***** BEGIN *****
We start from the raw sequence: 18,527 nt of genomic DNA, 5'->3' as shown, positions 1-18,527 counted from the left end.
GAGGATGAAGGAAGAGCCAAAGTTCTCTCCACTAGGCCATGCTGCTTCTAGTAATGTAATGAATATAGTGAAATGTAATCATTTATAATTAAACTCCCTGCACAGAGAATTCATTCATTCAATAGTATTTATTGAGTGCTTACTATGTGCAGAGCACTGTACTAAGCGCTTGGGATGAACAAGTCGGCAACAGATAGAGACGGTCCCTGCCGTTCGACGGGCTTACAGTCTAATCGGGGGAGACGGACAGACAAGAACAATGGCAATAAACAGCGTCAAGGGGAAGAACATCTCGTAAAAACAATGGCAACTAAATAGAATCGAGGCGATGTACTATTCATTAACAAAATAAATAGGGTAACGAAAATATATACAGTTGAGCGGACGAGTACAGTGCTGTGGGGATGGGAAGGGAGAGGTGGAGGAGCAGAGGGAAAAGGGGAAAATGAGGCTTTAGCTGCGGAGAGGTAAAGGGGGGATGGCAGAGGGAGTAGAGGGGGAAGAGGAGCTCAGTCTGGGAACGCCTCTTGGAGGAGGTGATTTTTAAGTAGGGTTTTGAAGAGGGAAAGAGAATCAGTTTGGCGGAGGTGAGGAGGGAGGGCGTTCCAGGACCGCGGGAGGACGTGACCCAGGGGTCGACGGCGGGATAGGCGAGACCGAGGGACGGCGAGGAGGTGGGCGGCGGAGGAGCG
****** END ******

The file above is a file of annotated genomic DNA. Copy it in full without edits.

We start from the raw sequence: 18,527 nt of genomic DNA, 5'->3' as shown, positions 1-18,527 counted from the left end.
GAGGATGAAGGAAGAGCCAAAGTTCTCTCCACTAGGCCATGCTGCTTCTAGTAATGTAATGAATATAGTGAAATGTAATCATTTATAATTAAACTCCCTGCACAGAGAATTCATTCATTCAATAGTATTTATTGAGTGCTTACTATGTGCAGAGCACTGTACTAAGCGCTTGGGATGAACAAGTCGGCAACAGATAGAGACGGTCCCTGCCGTTCGACGGGCTTACAGTCTAATCGGGGGAGACGGACAGACAAGAACAATGGCAATAAACAGCGTCAAGGGGAAGAACATCTCGTAAAAACAATGGCAACTAAATAGAATCGAGGCGATGTACTATTCATTAACAAAATAAATAGGGTAACGAAAATATATACAGTTGAGCGGACGAGTACAGTGCTGTGGGGATGGGAAGGGAGAGGTGGAGGAGCAGAGGGAAAAGGGGAAAATGAGGCTTTAGCTGCGGAGAGGTAAAGGGGGGATGGCAGAGGGAGTAGAGGGGGAAGAGGAGCTCAGTCTGGGAACGCCTCTTGGAGGAGGTGATTTTTAAGTAGGGTTTTGAAGAGGGAAAGAGAATCAGTTTGGCGGAGGTGAGGAGGGAGGGCGTTCCAGGACCGCGGGAGGACGTGACCCAGGGGTCGACGGCGGGATAGGCGAGACCGAGGGACGGCGAGGAGGTGGGCGGCGGAGGAGCG